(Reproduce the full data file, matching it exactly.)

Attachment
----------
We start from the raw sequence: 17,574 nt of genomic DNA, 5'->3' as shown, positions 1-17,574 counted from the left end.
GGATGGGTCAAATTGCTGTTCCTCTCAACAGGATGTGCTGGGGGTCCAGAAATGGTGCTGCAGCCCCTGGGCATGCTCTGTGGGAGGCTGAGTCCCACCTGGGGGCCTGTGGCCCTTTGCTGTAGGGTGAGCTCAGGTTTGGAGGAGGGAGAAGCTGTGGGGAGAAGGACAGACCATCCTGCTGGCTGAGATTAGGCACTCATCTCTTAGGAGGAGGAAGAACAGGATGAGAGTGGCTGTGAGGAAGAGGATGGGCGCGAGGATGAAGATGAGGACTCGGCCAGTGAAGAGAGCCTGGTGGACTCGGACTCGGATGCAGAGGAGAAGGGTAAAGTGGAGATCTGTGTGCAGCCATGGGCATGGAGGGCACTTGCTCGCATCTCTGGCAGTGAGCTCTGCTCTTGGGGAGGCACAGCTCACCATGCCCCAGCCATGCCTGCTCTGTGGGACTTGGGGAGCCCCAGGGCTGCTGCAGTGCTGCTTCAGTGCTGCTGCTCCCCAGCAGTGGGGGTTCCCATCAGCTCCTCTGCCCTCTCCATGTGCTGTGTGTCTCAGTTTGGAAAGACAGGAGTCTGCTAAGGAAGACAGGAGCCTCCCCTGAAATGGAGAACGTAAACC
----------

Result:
We start from the raw sequence: 17,574 nt of genomic DNA, 5'->3' as shown, positions 1-17,574 counted from the left end.
GGATGGGTCAAATTGCTGTTCCTCTCAACAGGATGTGCTGGGGGTCCAGAAATGGTGCTGCAGCCCCTGGGCATGCTCTGTGGGAGGCTGAGTCCCACCTGGGGGCCTGTGGCCCTTTGCTGTAGGGTGAGCTCAGGTTTGGAGGAGGGAGAAGCTGTGGGGAGAAGGACAGACCATCCTGCTGGCTGAGATTAGGCACTCATCTCTTAGGAGGAGGAAGAACAGGATGAGAGTGGCTGTGAGGAAGAGGATGGGCGCGAGGATGAAGATGAGGACTCGGCCAGTGAAGAGAGCCTGGTGGACTCGGACTCGGATGCAGAGGAGAAGGGTAAAGTGGAGATCTGTGTGCAGCCATGGGCATGGAGGGCACTTGCTCGCATCTCTGGCAGTGAGCTCTGCTCTTGGGGAGGCACAGCTCACCATGCCCCAGCCATGCCTGCTCTGTGGGACTTGGGGAGCCCCAGGGCTGCTGCAGTGCTGCTTCAGTGCTGCTGCTCCCCAGCAGTGGGGGTTCCCATCAGCTCCTCTGCCCTCTCCATGTGCTGTGTGTCTCAGTTTGGAAAGACAGGAGTCTGCTAAGGAAGACAGGAGCCTCCCCTGAAATGGAGAACGTAAACC